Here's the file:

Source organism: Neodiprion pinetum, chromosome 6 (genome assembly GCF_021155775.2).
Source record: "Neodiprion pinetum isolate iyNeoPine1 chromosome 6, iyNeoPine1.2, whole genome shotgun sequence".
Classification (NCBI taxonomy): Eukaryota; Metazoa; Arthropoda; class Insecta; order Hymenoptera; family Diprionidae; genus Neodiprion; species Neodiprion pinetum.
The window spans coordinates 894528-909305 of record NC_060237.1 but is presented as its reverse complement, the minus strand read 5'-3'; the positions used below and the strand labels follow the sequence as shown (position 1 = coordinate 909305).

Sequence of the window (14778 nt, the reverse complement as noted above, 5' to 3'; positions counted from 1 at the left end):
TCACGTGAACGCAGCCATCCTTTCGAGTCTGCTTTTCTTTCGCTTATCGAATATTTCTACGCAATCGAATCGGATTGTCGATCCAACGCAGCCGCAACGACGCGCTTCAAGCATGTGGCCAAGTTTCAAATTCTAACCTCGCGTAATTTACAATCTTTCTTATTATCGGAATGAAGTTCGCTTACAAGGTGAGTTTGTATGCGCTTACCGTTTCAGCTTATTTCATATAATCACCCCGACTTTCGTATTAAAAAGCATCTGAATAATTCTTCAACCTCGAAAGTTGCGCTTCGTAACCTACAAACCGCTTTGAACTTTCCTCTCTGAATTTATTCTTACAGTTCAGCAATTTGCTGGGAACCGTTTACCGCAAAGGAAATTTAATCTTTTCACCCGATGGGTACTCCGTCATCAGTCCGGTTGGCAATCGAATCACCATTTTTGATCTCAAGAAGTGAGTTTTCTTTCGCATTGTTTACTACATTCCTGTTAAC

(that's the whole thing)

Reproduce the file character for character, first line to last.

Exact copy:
Source organism: Neodiprion pinetum, chromosome 6 (genome assembly GCF_021155775.2).
Source record: "Neodiprion pinetum isolate iyNeoPine1 chromosome 6, iyNeoPine1.2, whole genome shotgun sequence".
Classification (NCBI taxonomy): Eukaryota; Metazoa; Arthropoda; class Insecta; order Hymenoptera; family Diprionidae; genus Neodiprion; species Neodiprion pinetum.
The window spans coordinates 894528-909305 of record NC_060237.1 but is presented as its reverse complement, the minus strand read 5'-3'; the positions used below and the strand labels follow the sequence as shown (position 1 = coordinate 909305).

Sequence of the window (14778 nt, the reverse complement as noted above, 5' to 3'; positions counted from 1 at the left end):
TCACGTGAACGCAGCCATCCTTTCGAGTCTGCTTTTCTTTCGCTTATCGAATATTTCTACGCAATCGAATCGGATTGTCGATCCAACGCAGCCGCAACGACGCGCTTCAAGCATGTGGCCAAGTTTCAAATTCTAACCTCGCGTAATTTACAATCTTTCTTATTATCGGAATGAAGTTCGCTTACAAGGTGAGTTTGTATGCGCTTACCGTTTCAGCTTATTTCATATAATCACCCCGACTTTCGTATTAAAAAGCATCTGAATAATTCTTCAACCTCGAAAGTTGCGCTTCGTAACCTACAAACCGCTTTGAACTTTCCTCTCTGAATTTATTCTTACAGTTCAGCAATTTGCTGGGAACCGTTTACCGCAAAGGAAATTTAATCTTTTCACCCGATGGGTACTCCGTCATCAGTCCGGTTGGCAATCGAATCACCATTTTTGATCTCAAGAAGTGAGTTTTCTTTCGCATTGTTTACTACATTCCTGTTAAC